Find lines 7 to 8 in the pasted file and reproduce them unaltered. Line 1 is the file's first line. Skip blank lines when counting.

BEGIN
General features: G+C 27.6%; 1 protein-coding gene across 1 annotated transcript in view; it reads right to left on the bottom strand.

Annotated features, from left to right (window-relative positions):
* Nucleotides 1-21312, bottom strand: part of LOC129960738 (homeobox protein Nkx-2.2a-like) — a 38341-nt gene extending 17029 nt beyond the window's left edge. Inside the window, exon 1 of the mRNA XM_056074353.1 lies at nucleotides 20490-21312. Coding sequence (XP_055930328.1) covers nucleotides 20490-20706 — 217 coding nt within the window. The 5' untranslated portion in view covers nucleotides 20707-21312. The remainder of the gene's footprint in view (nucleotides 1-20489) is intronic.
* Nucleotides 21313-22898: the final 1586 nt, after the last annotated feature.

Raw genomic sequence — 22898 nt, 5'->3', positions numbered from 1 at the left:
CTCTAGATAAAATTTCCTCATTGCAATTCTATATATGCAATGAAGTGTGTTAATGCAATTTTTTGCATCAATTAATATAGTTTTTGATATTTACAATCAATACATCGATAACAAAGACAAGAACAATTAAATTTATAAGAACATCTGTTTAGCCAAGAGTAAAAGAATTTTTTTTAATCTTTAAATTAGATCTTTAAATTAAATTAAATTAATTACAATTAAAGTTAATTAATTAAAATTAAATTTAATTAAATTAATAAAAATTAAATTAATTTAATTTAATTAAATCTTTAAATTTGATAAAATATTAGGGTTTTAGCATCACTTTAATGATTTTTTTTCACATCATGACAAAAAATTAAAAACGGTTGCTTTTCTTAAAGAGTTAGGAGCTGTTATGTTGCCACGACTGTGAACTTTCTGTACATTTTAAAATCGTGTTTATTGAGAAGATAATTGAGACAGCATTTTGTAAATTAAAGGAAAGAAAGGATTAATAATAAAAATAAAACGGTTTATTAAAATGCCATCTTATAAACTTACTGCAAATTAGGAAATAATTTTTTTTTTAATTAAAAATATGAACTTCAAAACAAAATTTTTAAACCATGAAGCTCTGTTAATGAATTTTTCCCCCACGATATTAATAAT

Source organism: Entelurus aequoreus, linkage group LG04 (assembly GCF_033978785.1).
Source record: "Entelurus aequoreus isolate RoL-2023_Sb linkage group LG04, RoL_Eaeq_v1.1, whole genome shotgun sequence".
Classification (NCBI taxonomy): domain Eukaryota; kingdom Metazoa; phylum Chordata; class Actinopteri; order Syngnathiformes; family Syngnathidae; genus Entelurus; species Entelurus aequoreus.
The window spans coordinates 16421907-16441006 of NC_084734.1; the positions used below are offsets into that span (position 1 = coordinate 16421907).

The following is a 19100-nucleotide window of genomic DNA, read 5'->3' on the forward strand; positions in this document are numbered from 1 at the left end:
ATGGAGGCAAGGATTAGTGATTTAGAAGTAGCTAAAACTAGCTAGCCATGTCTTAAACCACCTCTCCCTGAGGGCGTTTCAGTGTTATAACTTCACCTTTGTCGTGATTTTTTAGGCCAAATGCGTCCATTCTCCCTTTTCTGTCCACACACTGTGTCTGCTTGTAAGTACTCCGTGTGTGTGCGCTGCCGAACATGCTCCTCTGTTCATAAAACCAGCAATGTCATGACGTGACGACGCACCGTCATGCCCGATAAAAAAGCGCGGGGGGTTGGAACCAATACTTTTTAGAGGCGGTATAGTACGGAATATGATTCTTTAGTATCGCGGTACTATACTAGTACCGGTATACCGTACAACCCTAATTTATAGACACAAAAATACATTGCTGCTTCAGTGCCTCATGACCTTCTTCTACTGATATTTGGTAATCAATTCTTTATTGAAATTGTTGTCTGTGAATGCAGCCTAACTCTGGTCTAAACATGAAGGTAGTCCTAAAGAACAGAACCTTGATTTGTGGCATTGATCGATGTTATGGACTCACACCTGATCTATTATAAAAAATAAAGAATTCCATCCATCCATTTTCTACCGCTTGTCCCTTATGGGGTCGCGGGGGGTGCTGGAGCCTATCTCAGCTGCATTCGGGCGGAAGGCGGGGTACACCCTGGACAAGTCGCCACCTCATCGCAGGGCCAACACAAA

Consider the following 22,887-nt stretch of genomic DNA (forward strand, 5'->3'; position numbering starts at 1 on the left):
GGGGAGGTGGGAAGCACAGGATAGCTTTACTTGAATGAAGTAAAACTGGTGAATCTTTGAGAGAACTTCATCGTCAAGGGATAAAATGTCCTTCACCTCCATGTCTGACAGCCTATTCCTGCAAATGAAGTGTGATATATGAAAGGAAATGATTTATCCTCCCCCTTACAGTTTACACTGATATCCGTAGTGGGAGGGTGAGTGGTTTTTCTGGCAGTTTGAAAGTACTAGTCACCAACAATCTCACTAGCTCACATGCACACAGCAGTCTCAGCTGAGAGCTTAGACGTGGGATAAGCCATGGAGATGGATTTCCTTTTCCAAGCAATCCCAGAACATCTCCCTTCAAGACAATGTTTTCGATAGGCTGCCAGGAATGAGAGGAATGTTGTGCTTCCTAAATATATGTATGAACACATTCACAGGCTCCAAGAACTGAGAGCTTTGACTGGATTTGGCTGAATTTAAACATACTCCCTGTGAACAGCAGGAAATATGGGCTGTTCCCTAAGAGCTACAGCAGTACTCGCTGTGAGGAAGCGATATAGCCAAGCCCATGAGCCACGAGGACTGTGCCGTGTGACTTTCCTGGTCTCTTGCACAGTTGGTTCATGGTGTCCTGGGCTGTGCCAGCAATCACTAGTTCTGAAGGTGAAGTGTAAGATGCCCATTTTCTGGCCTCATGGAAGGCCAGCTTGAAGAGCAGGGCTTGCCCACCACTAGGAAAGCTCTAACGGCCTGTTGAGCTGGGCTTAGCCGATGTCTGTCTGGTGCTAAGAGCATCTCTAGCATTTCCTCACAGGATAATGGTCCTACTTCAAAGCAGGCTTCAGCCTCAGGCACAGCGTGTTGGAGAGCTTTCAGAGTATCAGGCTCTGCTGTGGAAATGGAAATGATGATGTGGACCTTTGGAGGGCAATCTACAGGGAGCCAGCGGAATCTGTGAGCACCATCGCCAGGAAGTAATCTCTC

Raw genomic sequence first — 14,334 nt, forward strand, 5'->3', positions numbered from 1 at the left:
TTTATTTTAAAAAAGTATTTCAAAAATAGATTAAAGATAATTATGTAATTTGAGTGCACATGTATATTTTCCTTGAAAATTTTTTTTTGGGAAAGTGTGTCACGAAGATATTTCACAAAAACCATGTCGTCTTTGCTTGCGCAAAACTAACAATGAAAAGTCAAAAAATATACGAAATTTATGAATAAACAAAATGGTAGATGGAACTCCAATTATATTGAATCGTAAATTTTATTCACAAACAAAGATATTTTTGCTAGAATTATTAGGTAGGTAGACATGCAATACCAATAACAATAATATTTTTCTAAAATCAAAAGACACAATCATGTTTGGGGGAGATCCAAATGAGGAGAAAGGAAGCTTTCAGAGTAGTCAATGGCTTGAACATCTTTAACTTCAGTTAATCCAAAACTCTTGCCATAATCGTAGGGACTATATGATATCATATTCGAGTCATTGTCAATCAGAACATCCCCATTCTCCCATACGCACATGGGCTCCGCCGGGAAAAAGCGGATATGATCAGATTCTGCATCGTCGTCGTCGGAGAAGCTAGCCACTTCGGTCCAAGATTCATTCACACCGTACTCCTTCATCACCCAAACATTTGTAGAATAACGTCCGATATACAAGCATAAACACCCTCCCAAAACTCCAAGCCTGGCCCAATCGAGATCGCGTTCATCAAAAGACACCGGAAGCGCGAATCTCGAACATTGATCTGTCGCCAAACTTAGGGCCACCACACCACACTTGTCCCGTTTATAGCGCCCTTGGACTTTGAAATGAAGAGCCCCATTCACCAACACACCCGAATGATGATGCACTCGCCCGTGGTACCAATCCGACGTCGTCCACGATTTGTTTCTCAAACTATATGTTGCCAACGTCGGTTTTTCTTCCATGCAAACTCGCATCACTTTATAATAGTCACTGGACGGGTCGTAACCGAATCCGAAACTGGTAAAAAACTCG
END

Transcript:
Source organism: Entelurus aequoreus, linkage group LG04 (assembly GCF_033978785.1).
Source record: "Entelurus aequoreus isolate RoL-2023_Sb linkage group LG04, RoL_Eaeq_v1.1, whole genome shotgun sequence".